When choice is really no choice at all – fear of reprisal is a main cause of electrical risk
“The electrician must take what is available, or risk getting nothing at all.”
February 24, 2022 By Anthony Capkun
February 24, 2022 – I first met Gavan Howe over a decade ago when he was involved in the launch of Electrical Safety Foundation, Canada, along with a group of industry stakeholders, including Electrical Safety Authority’s then-chief public safety officer, Peter Marcucci.
For some two decades, this independent health and safety researcher has been studying the psychological, sociological, and organizational forces at play with regard to risk and safety in electrical work.
“It started actually quite a long time ago,” Gavan recounts, when he was involved in a focus group on electrical safety. In looking at the research involving live work—specifically, the leading questions being asked—he could see the results were a foregone conclusion.
“And that inspired me to pursue a Master’s so I could research and understand live electrical work,” Gavan says. In fact, his Master’s thesis in 2008 examined occupational risk-taking and risk communications in electrical work.
But Gavan faced a new problem… that of communicating the risks in the electrical trades.
“The data shows that severe death or injury to electricians or apprentices is based upon dynamic complexity, not simple or linear complexity,” says Gavan or, to put it simply, “There’s no root cause for electrocution in the electrical trades.”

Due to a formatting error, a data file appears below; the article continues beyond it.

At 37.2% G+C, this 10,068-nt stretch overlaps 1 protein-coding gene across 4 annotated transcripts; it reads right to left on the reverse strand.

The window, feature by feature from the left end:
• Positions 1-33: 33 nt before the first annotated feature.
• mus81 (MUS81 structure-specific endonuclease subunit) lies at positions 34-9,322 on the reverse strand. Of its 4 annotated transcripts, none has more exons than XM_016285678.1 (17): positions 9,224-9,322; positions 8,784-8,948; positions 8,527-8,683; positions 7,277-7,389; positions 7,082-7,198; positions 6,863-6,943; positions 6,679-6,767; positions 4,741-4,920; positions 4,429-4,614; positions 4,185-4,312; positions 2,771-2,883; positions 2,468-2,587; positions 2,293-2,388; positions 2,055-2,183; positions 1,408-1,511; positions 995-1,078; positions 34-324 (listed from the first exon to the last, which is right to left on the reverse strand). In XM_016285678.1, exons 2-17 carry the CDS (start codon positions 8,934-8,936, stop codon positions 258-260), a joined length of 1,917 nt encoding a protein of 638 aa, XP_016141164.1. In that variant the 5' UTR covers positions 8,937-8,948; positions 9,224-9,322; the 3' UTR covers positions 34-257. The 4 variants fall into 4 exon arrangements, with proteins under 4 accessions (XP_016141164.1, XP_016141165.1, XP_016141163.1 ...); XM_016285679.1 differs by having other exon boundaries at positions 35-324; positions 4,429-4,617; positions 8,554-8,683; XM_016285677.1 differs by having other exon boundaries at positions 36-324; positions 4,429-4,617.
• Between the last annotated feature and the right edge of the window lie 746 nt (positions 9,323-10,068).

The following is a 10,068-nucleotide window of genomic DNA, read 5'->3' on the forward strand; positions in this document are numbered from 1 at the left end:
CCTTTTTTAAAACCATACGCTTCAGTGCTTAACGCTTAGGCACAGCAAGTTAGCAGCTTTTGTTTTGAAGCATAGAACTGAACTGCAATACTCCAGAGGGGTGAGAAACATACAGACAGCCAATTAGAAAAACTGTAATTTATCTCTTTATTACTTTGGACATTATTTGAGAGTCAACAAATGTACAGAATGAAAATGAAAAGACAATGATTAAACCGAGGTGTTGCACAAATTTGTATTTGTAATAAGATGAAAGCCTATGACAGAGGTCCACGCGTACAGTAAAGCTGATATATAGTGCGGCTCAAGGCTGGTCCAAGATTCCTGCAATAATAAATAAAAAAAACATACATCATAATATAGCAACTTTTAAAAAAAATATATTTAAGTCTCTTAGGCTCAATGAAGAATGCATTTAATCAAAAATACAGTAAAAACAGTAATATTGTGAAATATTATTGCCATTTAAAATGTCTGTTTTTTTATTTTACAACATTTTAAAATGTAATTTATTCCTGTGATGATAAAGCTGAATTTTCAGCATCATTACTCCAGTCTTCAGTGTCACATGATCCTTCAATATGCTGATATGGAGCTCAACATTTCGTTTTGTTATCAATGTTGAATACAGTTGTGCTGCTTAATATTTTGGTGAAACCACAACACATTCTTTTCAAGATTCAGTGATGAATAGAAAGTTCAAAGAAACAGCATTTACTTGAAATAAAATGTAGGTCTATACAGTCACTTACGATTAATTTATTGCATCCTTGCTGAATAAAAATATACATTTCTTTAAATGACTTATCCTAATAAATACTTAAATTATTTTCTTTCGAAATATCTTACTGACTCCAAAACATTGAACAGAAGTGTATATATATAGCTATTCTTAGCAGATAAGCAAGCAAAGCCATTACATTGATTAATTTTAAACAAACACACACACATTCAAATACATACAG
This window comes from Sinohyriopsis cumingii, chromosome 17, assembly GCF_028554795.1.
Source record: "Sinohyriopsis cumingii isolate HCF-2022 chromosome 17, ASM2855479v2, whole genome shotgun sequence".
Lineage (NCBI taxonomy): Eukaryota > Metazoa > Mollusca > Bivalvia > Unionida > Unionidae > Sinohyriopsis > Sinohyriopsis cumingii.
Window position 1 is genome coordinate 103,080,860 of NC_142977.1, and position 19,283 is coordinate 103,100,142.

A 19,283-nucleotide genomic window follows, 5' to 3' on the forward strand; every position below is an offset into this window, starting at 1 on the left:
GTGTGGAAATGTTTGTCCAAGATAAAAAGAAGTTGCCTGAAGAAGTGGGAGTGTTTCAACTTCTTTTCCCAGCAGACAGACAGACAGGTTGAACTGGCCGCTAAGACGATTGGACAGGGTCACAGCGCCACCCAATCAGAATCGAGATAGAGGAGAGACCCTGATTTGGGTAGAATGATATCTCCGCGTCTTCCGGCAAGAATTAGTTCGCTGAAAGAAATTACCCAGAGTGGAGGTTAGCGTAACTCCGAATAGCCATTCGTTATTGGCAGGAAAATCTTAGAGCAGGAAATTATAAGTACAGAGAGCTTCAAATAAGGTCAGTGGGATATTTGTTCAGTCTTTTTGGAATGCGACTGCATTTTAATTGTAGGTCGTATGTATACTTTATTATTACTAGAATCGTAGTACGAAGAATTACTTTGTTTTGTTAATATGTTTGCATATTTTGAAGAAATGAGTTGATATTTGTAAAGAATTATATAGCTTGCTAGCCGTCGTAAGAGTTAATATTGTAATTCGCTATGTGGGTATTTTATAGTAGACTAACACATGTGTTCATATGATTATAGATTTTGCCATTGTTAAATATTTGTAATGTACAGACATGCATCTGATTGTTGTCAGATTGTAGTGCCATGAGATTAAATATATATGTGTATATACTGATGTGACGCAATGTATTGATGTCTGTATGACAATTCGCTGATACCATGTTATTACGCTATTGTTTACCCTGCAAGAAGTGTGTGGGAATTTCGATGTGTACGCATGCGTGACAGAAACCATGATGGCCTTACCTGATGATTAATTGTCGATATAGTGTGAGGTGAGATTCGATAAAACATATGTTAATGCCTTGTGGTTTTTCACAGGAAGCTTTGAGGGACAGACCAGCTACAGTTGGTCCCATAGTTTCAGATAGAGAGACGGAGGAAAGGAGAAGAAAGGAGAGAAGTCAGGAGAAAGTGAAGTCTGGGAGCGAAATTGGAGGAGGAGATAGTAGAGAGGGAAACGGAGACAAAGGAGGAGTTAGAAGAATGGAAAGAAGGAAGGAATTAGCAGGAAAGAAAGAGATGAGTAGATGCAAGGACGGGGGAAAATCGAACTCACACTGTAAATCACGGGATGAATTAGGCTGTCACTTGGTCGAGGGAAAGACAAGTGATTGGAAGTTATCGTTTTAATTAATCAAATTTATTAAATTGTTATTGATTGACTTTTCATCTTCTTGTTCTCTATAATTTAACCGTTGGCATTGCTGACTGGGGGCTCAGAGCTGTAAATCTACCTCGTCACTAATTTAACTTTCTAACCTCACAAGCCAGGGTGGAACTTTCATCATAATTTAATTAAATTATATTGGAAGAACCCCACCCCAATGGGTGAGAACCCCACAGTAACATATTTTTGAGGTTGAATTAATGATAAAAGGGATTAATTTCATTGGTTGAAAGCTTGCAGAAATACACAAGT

Underlying the problem, as Gavan sees it, is an outdated, 90-year-old safety model called “Heinrich’s domino model of accident causation”. Picture five dominoes, all lined up, left to right: the 4th domino is an “Accident” while the 5th domino is an “Injury”. Remove one of the preceding dominoes, and you’ve avoided accidents and injury.
“I argue this is a flawed model, because underpinning Heinrich’s model and research is the notion of human error; stop the error and there is no injury, or ‘blame the victim syndrome’,” says Gavan. “My early research—and the research of others—shows that while some electrical workers willingly take the risks of live work, not all electrical worker death and injury is based on risk-taking, per se.”
Gavan recognized a gap in the research. “If these highly trained and highly skilled experts were still getting killed and injured by live work, I had to set out and examine the other half of electrical risk—something I later called occupational risk-bearing.”
Hobson’s choice in electrical work
Last year, Gavan completed and defended his doctoral dissertation “Energized work: when choice is really no choice at all”, which explores this new concept of risk-bearing by electrical workers. While nuanced, the concept does, in fact, differ from his earlier work on risk-taking… but how?
In research involving hundreds of electricians and apprentices in 2008, 2015, 2016 and, again, in 2020/2021, Gavan’s findings showed many factors that make electricians concerned about their safety at work; among them, pressure to speed up/work faster, unlicensed workers, injury under-reporting, the lack of risk communications, relaxed apprentice ratios, reduced certification inspections, and fear of reprisal for refusing live electrical work.